On Monday, Sonoma County officials released results of a first-of-its-kind survey of farmworkers in the county.
It found that most workers in the county weren’t really migrants, that most of the workers live in the area and many have established families here. And according to survey results, about 23% of farmworker children who are eligible for health care coverage still remain uninsured.
“This is the first time anyone at the county level has done this kind of in-depth evaluation of the health indicators in the farmworker population,” said Brian Vaughn, director of the health policy, planning and evaluation division of the Sonoma County Department of Health Services.
“This is really a first step to put data behind our impressions of farmworkers’ health,” Vaughn said. “We want to get these findings out there so [stakeholders] can see the landscape of farmworkers’ health. Then everyone can decide what they want to do about it.”
The survey found that:The majority of farmworkers do not migrate, but are permanent residents of Sonoma County and live with their families; Wages in Sonoma County are slightly higher than other counties, but the cost of housing is much higher and farmworkers in the county spend a greater percentage of their income on housing than those in other counties; In general, farmworker families live in unaffordable and overcrowded housing; Almost all of the Sonoma County farmworker families earn insufficient incomes to meet their family’s basic needs; Even though all children in Sonoma County are eligible for health insurance coverage, only 77% of them have insurance; and Farmworkers have poor access to medical care in the county, particularly preventative care — due in part to limited health insurance coverage.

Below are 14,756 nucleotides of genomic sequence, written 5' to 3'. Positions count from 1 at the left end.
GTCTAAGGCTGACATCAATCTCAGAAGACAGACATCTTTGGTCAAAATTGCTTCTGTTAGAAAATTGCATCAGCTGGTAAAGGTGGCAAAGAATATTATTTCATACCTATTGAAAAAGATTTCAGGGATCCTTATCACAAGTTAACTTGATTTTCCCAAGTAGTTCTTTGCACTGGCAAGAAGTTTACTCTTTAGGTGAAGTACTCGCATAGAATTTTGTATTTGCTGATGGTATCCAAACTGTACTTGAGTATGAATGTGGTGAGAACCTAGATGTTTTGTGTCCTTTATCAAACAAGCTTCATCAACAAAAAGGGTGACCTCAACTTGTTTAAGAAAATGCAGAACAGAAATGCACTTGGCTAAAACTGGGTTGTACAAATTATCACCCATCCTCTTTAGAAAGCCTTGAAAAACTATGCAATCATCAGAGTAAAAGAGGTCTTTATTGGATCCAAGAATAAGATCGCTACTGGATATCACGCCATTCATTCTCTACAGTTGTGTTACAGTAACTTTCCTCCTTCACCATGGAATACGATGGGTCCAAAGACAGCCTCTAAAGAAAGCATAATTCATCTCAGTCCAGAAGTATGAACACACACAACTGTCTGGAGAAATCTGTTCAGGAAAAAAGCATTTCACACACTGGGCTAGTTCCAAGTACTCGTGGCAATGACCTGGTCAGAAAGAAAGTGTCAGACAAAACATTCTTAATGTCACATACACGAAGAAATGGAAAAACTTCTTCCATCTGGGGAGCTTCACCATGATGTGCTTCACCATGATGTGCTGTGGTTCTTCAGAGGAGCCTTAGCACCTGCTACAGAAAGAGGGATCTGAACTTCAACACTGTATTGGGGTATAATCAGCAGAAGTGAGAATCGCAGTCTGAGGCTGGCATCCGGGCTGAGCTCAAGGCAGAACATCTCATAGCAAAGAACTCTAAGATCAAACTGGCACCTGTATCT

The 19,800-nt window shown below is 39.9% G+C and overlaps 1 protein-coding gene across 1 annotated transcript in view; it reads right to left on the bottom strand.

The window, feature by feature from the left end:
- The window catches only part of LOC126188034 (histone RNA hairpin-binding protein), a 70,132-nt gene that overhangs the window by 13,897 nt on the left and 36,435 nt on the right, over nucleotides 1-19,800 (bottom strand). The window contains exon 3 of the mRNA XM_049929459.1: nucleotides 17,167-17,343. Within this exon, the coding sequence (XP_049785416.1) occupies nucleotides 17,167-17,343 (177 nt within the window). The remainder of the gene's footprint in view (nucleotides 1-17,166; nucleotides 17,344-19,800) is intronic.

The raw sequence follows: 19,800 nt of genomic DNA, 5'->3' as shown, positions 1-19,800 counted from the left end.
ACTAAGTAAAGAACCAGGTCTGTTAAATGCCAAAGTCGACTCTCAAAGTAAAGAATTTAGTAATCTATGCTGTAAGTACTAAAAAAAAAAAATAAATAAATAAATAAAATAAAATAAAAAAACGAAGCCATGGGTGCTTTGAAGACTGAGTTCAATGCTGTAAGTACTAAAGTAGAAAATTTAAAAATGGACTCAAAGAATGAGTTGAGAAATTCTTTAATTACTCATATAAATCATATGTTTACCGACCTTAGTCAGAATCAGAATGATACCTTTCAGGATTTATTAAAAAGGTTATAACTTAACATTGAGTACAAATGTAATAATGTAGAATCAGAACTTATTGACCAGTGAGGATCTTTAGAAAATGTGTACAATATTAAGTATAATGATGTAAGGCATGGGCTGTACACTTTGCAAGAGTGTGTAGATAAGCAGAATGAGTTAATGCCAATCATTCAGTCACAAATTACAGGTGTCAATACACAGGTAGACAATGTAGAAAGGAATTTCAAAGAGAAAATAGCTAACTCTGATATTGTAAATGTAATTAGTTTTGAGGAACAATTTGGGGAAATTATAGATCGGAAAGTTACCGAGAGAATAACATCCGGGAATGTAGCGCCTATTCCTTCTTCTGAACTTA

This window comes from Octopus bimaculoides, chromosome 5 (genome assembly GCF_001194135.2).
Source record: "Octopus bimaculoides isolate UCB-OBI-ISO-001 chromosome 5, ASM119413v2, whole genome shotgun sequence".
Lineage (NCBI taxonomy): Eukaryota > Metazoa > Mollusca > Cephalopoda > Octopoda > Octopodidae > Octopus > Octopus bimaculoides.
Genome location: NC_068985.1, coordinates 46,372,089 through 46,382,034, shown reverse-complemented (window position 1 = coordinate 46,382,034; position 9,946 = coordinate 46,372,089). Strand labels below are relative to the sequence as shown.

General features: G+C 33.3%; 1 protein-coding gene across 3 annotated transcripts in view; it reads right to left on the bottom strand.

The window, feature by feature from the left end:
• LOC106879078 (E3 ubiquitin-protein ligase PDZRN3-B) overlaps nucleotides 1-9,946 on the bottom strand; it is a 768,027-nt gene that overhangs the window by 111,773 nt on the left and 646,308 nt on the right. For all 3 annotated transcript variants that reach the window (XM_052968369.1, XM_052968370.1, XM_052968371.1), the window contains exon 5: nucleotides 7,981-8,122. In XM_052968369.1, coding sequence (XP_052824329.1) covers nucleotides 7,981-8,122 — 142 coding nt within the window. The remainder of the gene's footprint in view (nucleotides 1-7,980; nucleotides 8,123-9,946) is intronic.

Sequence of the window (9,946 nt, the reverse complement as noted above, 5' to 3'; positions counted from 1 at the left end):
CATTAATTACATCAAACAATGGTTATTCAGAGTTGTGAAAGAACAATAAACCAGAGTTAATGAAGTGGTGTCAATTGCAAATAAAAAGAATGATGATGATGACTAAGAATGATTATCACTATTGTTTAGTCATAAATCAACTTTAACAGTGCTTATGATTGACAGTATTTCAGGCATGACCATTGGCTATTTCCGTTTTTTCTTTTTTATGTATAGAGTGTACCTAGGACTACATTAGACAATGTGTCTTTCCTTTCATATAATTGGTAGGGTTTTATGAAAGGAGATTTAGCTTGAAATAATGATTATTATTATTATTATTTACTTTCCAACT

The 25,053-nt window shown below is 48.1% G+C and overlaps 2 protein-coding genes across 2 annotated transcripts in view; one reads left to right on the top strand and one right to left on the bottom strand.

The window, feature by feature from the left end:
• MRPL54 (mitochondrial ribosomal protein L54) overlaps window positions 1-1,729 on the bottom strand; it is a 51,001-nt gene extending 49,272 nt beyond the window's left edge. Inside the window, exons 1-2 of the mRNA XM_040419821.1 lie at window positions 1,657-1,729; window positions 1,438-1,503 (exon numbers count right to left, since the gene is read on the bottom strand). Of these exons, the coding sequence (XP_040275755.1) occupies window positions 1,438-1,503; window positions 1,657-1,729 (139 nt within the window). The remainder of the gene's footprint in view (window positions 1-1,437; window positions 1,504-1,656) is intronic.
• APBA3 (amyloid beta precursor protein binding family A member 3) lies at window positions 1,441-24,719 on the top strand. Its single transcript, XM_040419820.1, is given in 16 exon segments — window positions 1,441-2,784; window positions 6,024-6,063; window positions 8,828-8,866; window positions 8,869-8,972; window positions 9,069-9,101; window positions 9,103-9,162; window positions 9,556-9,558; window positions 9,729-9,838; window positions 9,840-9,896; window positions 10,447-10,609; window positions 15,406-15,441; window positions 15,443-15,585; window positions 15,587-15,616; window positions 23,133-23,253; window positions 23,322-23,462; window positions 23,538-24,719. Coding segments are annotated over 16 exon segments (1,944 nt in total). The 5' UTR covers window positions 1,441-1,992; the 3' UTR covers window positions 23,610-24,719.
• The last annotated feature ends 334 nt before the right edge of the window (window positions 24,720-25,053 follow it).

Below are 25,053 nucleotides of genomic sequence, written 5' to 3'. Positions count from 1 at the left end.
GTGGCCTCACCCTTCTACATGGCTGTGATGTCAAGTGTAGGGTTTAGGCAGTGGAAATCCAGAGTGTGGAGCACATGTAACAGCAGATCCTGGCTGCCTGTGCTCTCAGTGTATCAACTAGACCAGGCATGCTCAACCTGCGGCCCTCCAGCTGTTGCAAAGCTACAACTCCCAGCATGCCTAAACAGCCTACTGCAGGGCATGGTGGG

The Sonoma County Farmworker Health Survey was produced in partnership with California Human Development, a not-for-profit agency that provides job training, education and housing for the underserved. Chris Paige is its CEO, and he said the demographics are farmworkers in Sonoma County are consistent with many counties in California.
“We believe the disparities we noted are common to other counties in California,” Paige said.
This survey paints an accurate picture of the community so that a plan can be created to reduce farmworkers’ health disparities, he said.
“For instance, the farmworkers cited the high cost of transportation here,” he said. “There’s a vanpool program that was started in King County, and Sonoma has not signed on to that program yet. That could help.”
He said Sonoma and Napa counties have already acted to provide some housing for peak harvest workers, by forming an assessment to help build three farmworker housing centers, which he said has provided about 53,000 bed nights for farmworkers.
“There are things that can be done to ensure these marginalized populations have a home somewhere,” Paige said. “Everyone says these people are critical to the state’s food supply, but on the other hand we’re not going to ensure they’re in the state’s health system. I think there’s a disconnect there.”